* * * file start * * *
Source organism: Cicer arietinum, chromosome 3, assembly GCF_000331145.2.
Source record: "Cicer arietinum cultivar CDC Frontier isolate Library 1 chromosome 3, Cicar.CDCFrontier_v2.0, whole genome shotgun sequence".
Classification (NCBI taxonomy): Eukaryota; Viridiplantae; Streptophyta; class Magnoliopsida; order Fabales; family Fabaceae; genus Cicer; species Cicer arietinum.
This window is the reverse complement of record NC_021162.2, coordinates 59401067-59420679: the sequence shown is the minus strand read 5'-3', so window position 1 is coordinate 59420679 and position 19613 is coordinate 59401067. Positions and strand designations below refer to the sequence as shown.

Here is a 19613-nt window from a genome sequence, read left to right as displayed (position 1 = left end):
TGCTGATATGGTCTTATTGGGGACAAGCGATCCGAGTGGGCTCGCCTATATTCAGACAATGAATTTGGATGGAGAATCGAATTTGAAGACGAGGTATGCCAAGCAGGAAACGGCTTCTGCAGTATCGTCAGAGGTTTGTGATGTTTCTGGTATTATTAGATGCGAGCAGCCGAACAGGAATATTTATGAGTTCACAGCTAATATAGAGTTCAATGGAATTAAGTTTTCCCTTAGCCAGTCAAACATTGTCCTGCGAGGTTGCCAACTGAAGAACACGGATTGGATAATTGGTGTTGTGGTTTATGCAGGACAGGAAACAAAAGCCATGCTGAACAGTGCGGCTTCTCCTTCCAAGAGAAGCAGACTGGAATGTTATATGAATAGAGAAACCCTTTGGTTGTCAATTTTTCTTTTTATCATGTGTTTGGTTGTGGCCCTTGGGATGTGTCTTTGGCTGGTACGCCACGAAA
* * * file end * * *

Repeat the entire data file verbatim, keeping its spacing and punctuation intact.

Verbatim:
Source organism: Cicer arietinum, chromosome 3, assembly GCF_000331145.2.
Source record: "Cicer arietinum cultivar CDC Frontier isolate Library 1 chromosome 3, Cicar.CDCFrontier_v2.0, whole genome shotgun sequence".
Classification (NCBI taxonomy): Eukaryota; Viridiplantae; Streptophyta; class Magnoliopsida; order Fabales; family Fabaceae; genus Cicer; species Cicer arietinum.
This window is the reverse complement of record NC_021162.2, coordinates 59401067-59420679: the sequence shown is the minus strand read 5'-3', so window position 1 is coordinate 59420679 and position 19613 is coordinate 59401067. Positions and strand designations below refer to the sequence as shown.

Here is a 19613-nt window from a genome sequence, read left to right as displayed (position 1 = left end):
TGCTGATATGGTCTTATTGGGGACAAGCGATCCGAGTGGGCTCGCCTATATTCAGACAATGAATTTGGATGGAGAATCGAATTTGAAGACGAGGTATGCCAAGCAGGAAACGGCTTCTGCAGTATCGTCAGAGGTTTGTGATGTTTCTGGTATTATTAGATGCGAGCAGCCGAACAGGAATATTTATGAGTTCACAGCTAATATAGAGTTCAATGGAATTAAGTTTTCCCTTAGCCAGTCAAACATTGTCCTGCGAGGTTGCCAACTGAAGAACACGGATTGGATAATTGGTGTTGTGGTTTATGCAGGACAGGAAACAAAAGCCATGCTGAACAGTGCGGCTTCTCCTTCCAAGAGAAGCAGACTGGAATGTTATATGAATAGAGAAACCCTTTGGTTGTCAATTTTTCTTTTTATCATGTGTTTGGTTGTGGCCCTTGGGATGTGTCTTTGGCTGGTACGCCACGAAA